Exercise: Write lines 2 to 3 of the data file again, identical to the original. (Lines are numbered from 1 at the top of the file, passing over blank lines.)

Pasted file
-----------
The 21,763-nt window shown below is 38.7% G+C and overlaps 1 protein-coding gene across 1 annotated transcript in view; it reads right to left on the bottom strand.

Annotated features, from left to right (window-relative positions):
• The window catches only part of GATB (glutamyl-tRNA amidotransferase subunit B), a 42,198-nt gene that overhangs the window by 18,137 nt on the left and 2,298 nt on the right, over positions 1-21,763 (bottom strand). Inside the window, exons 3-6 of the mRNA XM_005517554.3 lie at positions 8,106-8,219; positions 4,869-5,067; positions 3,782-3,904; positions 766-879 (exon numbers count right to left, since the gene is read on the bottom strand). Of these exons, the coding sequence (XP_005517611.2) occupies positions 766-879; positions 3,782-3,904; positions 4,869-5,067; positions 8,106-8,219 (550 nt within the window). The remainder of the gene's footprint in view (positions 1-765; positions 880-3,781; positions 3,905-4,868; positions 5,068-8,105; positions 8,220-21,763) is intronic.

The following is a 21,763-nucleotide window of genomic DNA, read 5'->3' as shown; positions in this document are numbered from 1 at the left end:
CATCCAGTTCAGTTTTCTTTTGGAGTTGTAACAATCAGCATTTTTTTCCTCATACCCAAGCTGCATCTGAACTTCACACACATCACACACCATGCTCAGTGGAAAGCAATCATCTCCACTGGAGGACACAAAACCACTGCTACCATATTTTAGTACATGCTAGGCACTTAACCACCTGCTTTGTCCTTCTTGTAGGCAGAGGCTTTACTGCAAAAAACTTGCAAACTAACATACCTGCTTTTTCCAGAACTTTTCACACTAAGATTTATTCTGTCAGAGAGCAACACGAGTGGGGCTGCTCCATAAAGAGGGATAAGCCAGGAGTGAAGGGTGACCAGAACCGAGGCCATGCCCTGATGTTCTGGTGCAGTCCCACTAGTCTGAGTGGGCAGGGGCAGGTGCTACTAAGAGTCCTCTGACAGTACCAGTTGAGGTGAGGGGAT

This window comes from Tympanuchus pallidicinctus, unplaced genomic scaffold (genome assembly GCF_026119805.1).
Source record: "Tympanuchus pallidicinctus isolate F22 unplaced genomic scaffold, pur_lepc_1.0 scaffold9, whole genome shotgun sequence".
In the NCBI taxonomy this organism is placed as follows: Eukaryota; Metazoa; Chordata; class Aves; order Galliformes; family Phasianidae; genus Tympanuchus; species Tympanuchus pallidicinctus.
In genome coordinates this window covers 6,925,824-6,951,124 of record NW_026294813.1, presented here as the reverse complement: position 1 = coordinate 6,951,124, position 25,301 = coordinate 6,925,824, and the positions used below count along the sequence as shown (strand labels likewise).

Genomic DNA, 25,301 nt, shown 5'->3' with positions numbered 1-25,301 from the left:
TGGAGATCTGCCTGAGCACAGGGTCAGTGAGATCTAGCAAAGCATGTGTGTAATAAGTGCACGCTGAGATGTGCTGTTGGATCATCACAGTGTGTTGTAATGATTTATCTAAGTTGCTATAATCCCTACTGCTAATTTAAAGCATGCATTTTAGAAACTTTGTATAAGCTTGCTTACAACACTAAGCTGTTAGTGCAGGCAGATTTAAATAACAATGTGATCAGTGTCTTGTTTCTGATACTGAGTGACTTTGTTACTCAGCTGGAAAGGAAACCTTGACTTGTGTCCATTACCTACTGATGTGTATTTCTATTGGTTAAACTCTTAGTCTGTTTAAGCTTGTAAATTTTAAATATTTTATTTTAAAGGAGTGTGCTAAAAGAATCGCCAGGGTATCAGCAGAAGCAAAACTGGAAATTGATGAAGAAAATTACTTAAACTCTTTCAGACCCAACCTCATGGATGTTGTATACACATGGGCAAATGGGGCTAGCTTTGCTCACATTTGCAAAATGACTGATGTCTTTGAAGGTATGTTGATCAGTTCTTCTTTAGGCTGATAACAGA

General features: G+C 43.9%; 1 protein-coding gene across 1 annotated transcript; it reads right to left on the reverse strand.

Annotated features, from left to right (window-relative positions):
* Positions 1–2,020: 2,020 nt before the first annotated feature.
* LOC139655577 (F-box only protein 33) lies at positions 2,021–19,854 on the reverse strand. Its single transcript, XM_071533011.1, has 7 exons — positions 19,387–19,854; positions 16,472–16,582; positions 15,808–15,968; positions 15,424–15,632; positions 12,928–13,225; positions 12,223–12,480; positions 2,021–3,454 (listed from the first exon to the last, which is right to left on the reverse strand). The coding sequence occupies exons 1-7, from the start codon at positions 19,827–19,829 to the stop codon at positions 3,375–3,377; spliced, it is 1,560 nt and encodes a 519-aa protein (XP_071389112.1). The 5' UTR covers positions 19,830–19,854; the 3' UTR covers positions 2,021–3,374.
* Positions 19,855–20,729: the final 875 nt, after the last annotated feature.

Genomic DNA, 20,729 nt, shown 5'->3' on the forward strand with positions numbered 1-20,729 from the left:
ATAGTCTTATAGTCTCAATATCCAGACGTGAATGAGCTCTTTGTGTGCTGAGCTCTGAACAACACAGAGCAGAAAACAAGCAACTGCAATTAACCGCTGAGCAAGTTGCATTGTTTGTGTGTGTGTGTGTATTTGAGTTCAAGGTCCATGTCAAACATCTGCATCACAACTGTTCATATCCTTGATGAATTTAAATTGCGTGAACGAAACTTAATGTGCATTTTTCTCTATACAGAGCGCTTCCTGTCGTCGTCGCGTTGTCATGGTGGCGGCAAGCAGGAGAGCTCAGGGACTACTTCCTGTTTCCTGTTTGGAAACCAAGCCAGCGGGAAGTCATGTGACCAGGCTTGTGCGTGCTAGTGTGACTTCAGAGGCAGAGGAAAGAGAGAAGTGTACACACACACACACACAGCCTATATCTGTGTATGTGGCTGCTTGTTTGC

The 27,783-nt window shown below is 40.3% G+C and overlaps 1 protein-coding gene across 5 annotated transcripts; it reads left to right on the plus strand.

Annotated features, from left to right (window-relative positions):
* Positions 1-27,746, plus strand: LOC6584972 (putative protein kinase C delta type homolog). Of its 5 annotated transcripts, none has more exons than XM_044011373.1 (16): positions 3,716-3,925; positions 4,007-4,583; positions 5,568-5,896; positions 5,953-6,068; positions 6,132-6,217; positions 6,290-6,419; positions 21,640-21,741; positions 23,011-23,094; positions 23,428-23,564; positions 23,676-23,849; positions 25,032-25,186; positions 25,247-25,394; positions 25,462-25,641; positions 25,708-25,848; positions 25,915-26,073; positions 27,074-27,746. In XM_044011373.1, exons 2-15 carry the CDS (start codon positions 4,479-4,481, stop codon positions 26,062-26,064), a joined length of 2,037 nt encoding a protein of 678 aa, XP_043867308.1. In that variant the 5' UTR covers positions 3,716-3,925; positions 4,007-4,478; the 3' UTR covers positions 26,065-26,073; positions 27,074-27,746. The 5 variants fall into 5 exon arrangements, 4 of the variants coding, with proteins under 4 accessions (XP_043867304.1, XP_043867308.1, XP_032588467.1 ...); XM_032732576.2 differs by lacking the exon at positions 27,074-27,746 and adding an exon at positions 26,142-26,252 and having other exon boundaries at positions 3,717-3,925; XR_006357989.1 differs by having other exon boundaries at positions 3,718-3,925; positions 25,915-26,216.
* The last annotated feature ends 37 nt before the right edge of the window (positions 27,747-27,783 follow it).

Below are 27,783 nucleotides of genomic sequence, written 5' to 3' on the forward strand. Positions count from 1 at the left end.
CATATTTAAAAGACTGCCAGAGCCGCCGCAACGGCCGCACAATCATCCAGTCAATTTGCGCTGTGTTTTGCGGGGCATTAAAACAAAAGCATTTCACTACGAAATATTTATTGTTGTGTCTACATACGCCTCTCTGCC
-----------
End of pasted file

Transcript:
Annotated features, from left to right (window-relative positions):
• The window catches only part of GATB (glutamyl-tRNA amidotransferase subunit B), a 42,198-nt gene that overhangs the window by 18,137 nt on the left and 2,298 nt on the right, over positions 1-21,763 (bottom strand). Inside the window, exons 3-6 of the mRNA XM_005517554.3 lie at positions 8,106-8,219; positions 4,869-5,067; positions 3,782-3,904; positions 766-879 (exon numbers count right to left, since the gene is read on the bottom strand). Of these exons, the coding sequence (XP_005517611.2) occupies positions 766-879; positions 3,782-3,904; positions 4,869-5,067; positions 8,106-8,219 (550 nt within the window). The remainder of the gene's footprint in view (positions 1-765; positions 880-3,781; positions 3,905-4,868; positions 5,068-8,105; positions 8,220-21,763) is intronic.